PERMANENT SOLUTION

Lamu patients want kidney transplant as renal unit remains closed

Dialysis ward at the King Fahad hospital was closed because of persistent water shortage

In Summary
  • Even though a single dialysis session goes for Sh9,500 at the Lamu facility, patients were covered by NHIF.
  • This comes more than two months after the renal unit and dialysis ward at the King Fahad hospital were closed due to persistent water shortage.
An empty dialysis ward at the King Fahad hospital in Lamu
An empty dialysis ward at the King Fahad hospital in Lamu
Image: CHETI PRAXIDES

Dialysis patients in Lamu have asked the county and national governments to help them get kidney transplants after renal services stopped.

The renal unit and dialysis ward at the King Fahad hospital were closed two months ago because of persistent water shortages, making it impossible to operate.

At the time, the hospital had 15 active dialysis patients who were served with referral forms permitting them to seek services elsewhere.

Many of the patients have since protested the transfers arguing that they are not able to cater for transport, accommodation and treatment costs outside Lamu.

Even though a single dialysis session goes for Sh9,500 at the Lamu facility, patients were covered by the county under the National Health Insurance Fund.

The patients have asked the county to make urgent arrangements for them to get kidney transplants.

Said Hussein, 50, said he would rather get a transplant as that will offer a permanent solution compared depending on dialysis sessions which he says has drained him financially and put a toll on his family.

“We can’t do dialysis here because they haven’t reopened. Travelling out of Lamu to do it is very expensive. County and national governments should help us get transplants to save us from all this,” Hussein said.

Mohamed Ali,63, said transplants would enable them stop being dependent on dialysis, which is not available in Lamu.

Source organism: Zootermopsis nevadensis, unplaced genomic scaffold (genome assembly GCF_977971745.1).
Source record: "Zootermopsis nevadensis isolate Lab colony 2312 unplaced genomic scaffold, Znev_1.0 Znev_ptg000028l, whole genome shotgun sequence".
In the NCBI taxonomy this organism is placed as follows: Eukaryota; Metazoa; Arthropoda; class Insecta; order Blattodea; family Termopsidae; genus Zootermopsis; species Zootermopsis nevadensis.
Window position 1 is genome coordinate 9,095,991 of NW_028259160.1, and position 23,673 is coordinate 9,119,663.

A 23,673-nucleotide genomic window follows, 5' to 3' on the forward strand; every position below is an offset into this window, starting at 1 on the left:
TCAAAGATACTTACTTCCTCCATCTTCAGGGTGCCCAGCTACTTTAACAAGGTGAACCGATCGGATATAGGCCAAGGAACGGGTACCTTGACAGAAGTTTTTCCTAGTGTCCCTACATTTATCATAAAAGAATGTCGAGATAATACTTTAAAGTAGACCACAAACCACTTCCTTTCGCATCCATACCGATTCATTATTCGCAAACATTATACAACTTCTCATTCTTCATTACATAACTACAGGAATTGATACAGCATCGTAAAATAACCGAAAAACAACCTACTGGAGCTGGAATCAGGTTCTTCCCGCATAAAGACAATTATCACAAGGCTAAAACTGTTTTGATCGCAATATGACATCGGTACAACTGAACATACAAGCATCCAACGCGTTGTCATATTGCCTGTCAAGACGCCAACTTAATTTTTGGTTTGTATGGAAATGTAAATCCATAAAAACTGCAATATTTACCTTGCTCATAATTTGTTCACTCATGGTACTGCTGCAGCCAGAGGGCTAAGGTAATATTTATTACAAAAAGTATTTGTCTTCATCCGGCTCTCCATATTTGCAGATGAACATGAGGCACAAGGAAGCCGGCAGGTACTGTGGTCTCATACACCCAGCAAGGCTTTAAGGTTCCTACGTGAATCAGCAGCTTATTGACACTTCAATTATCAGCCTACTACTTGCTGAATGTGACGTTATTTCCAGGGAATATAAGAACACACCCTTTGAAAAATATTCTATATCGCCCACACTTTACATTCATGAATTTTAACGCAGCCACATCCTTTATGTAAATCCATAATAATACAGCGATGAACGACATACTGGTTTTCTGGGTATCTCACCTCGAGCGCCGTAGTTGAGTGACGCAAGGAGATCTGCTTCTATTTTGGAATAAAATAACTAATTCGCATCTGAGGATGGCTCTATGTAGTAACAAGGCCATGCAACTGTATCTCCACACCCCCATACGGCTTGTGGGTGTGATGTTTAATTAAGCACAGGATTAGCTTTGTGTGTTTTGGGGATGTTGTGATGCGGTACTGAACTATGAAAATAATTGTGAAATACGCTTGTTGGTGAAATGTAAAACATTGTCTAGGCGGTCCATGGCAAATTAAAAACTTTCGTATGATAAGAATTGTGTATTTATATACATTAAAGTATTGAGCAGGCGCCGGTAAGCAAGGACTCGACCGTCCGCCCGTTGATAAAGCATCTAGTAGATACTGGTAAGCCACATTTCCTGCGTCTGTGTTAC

Shortly after the renal unit closed down, the county executive for Health Anne Gathoni said the issue would be resolved in a month but so far nothing has changed.

Ali wonders why it’s taking the county long to re-open what he terms as a very sensitive unit in any hospital.

“This is the third month but there is no sign that the renal unit will open. If I got a kidney transplant, I would live a fulfilled life without worry about dialysis,” Ali said.

Wasama Nuno, 74, appealed to well-wishers in the health sector to come to their aid and help them.

“It’s frustrating what we keep going through dialysis here. Its life threatening that’s why we appeal for a permanent solution that will save us from all this stress,” Nuno said.

In her response, Gathoni said technicians were putting up final touches at the renal unit and they plan to re-open it before the end of next week.

“Our is almost done and we shall be back before close of next week. But we have always been in touch with our patients to guide and advice where necessary," Gathoni said.

(Edited by Tabnacha O)

The doors to the renal unit at the King Fahd hospital in Lamu
The doors to the renal unit at the King Fahd hospital in Lamu
Image: CHETI PRAXIDES
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